Rendezvous with Neptune
October 30, 2012 2:18 AM Subscribe
posted by Blasdelb (10 comments total)
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In case you felt that your week was missing an interview of Carl Sagan by Sidney Poitier during the 1989 Voyager Neptune encounter
, you're welcome.
The rest of the one-hour TV special featuring Carl Sagan, Ann Druyan, and many others, aired on August 27, 1989 on TBS SuperStation to commemorate Voyager 2's rendezvous with Neptune can be found here.
Voyager 2's closest approach to Neptune occurred on August 25, 1989. Since this was the last planet of our Solar System that Voyager 2 could visit, the Chief Project Scientist, his staff members, and the flight controllers decided to also perform a close fly-by of Triton, the larger of Neptune's two originally known moons, so as to gather as much information on Neptune and Triton as possible, regardless of what angle at which Voyager 2 would fly away from Neptune. This was just like the case of Voyager 1's encounters with Saturn and its massive moon Titan.
Through repeated computerized test simulations of trajectories through the Neptunian system conducted in advance, flight controllers determined the best way to route Voyager 2 through the Neptune-Triton system. Since the plane of the orbit of Triton is tilted significantly with respect to the plane of the ecliptic, through mid-course corrections, Voyager 2 was directed into a path several thousand miles over the north pole of Neptune. At that time, Triton was behind and below (south of) Neptune (at an angle of about 25 degrees below the Ecliptic), close to the apoapsis of its elliptical orbit. The gravitational pull of Neptune bent the trajectory of Voyager 2 down in the direction of Triton. In less than 24 hours, Voyager 2 traversed the distance between Neptune and Triton, and then observed the northern hemisphere of Triton as it passed over the moon's north pole.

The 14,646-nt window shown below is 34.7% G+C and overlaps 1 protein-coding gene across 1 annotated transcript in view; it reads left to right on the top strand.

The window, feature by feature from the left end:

The net and final effect on the trajectory of Voyager 2 was to bend its trajectory south below the plane of the Ecliptic by about 30 degrees. Voyager 2 is on this path permanently, and hence, it is exploring space south of the plane of the Ecliptic, measuring magnetic fields, charged particles, etc., there, and sending the measurements back to the Earth via telemetry.
While in the neighborhood of Neptune, Voyager 2 discovered the "Great Dark Spot", which has since disappeared, according to observations by the Hubble Space Telescope. Originally thought to be a large cloud itself, the "Great Dark Spot" was later hypothesized to be a hole in the visible cloud deck of Neptune.
Neptune's atmosphere consists of hydrogen, helium, and methane. The methane in Neptune's upper atmosphere absorbs the red light from the Sun, but it reflects the blue light from the Sun back into space. This is why Neptune looks blue.